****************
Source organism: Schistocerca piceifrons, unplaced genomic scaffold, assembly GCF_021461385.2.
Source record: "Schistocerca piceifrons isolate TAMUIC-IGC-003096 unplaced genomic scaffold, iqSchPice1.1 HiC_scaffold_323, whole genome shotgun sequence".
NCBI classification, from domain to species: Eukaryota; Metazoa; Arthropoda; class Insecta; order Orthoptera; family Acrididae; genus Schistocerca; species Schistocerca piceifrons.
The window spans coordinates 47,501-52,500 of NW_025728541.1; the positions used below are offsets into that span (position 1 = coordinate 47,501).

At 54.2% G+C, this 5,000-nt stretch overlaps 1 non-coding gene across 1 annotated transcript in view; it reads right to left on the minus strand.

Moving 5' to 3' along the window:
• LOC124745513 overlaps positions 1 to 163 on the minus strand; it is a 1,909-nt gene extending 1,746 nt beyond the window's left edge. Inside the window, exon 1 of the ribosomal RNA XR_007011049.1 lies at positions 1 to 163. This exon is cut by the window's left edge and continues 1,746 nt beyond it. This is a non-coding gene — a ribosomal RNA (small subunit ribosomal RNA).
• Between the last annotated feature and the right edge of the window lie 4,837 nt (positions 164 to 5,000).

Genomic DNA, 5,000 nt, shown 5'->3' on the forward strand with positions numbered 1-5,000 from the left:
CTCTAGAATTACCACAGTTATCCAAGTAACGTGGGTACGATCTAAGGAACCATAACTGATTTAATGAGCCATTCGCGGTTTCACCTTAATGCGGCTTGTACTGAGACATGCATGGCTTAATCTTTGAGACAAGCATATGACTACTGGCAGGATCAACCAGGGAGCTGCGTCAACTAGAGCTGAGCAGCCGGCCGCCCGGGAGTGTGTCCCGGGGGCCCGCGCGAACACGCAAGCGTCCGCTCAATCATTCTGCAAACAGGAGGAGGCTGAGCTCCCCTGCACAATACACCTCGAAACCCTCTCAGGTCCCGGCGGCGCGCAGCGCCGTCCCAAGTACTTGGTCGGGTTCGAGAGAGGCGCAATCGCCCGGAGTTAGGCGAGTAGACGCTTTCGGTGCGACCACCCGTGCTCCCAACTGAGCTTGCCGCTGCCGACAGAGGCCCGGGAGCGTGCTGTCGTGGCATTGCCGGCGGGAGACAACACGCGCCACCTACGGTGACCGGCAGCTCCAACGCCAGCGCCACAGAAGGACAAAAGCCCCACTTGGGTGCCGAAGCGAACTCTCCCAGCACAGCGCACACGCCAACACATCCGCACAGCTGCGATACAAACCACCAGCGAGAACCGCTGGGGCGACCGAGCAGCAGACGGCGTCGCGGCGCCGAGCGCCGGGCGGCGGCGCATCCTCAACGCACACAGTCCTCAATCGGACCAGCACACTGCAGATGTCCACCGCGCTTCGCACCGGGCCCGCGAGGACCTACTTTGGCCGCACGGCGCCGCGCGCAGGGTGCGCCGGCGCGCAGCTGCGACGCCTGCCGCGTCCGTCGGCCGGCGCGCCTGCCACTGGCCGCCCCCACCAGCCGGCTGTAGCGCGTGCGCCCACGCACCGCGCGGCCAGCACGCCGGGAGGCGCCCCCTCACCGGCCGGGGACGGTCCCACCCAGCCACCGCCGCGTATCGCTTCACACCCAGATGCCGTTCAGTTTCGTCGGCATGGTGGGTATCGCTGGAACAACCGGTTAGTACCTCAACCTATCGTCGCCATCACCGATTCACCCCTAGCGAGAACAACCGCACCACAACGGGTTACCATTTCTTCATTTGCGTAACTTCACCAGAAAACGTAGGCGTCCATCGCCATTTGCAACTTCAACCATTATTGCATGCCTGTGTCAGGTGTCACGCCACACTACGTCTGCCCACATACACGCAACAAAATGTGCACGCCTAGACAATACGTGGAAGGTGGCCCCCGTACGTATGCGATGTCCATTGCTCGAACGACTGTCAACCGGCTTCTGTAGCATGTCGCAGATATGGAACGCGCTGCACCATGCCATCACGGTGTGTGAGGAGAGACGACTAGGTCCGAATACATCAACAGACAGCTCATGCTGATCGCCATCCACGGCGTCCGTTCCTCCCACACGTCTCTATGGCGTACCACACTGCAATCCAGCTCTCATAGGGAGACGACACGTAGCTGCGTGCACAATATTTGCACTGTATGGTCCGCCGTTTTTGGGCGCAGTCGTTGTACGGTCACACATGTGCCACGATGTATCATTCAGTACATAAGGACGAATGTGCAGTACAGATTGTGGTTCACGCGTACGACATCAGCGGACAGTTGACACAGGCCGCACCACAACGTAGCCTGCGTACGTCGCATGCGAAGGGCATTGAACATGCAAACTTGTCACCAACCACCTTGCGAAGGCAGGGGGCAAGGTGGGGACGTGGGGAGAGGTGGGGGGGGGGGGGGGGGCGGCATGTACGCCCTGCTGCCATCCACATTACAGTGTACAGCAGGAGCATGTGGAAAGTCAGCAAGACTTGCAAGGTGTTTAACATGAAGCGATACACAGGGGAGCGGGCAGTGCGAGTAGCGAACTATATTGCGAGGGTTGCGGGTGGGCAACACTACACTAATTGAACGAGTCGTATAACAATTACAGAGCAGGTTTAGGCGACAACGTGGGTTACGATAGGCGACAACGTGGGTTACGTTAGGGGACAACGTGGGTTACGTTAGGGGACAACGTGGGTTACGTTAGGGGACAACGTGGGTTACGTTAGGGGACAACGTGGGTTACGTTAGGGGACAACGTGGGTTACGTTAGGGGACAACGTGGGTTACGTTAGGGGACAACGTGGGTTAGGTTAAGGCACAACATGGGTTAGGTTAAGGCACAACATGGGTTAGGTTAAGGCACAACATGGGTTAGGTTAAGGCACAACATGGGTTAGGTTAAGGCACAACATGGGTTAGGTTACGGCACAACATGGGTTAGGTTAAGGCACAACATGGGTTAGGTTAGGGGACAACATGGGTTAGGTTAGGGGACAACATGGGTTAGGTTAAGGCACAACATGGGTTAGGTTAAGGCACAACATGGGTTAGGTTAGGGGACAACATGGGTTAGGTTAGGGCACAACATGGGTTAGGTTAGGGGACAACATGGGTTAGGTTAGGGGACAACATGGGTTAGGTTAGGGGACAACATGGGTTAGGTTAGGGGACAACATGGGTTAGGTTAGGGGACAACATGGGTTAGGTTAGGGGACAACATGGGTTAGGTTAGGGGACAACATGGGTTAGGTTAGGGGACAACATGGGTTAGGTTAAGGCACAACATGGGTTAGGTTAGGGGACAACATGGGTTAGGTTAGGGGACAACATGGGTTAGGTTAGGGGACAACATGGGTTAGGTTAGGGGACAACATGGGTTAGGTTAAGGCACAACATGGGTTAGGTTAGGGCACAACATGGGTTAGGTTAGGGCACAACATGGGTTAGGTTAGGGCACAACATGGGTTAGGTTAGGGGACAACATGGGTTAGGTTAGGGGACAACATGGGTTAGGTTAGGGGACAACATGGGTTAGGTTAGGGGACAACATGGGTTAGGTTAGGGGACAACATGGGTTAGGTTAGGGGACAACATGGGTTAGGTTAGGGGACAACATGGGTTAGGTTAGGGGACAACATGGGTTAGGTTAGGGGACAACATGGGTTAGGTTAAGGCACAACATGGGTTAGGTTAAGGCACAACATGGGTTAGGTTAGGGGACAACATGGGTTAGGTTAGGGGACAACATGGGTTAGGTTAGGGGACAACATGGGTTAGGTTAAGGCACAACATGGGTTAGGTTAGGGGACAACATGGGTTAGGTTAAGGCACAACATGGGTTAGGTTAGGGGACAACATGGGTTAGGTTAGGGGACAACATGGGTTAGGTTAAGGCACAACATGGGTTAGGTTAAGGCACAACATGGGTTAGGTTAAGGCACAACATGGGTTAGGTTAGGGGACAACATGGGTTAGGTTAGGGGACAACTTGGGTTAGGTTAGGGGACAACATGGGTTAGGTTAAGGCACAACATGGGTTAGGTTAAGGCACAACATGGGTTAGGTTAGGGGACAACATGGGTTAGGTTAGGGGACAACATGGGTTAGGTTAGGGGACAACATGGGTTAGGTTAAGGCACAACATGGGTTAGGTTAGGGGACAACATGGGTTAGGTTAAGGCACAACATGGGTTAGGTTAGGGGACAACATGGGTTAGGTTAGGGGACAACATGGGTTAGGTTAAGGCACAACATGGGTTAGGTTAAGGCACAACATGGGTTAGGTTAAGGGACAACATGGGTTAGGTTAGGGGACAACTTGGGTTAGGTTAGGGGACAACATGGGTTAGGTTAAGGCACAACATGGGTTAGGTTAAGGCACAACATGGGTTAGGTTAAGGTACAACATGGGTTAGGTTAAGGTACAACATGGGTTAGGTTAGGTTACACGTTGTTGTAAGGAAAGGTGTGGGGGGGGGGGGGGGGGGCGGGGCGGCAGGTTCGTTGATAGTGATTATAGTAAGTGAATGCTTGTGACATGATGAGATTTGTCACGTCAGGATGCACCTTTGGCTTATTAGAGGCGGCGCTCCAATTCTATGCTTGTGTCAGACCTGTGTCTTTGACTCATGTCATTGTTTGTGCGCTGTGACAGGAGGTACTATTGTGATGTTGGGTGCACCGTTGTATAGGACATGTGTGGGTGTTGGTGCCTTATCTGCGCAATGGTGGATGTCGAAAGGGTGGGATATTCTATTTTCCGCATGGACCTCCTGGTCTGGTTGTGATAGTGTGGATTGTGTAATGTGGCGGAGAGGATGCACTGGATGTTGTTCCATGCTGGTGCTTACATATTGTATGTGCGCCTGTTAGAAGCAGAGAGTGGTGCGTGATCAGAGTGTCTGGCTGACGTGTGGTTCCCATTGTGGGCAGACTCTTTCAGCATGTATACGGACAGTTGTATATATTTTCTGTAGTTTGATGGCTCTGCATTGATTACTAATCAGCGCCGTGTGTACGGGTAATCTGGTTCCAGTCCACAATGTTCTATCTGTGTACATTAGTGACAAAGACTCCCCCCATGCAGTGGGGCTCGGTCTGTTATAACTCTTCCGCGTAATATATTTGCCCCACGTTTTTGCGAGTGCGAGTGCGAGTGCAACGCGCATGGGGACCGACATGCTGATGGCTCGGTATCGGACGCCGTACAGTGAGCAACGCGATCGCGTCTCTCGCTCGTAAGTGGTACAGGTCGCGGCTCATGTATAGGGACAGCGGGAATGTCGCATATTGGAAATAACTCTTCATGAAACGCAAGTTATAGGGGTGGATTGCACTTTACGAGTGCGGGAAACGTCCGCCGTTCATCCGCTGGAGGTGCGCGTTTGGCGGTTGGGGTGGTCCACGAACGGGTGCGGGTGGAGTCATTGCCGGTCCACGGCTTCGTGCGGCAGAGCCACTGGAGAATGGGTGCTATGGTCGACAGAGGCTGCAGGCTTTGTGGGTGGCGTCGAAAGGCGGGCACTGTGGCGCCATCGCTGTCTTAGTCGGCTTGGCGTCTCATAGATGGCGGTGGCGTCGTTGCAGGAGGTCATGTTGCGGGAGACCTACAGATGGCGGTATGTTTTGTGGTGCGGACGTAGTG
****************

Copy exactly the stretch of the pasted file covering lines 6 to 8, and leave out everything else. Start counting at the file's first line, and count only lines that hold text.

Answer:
Moving 5' to 3' along the window:
• LOC124745513 overlaps positions 1 to 163 on the minus strand; it is a 1,909-nt gene extending 1,746 nt beyond the window's left edge. Inside the window, exon 1 of the ribosomal RNA XR_007011049.1 lies at positions 1 to 163. This exon is cut by the window's left edge and continues 1,746 nt beyond it. This is a non-coding gene — a ribosomal RNA (small subunit ribosomal RNA).
• Between the last annotated feature and the right edge of the window lie 4,837 nt (positions 164 to 5,000).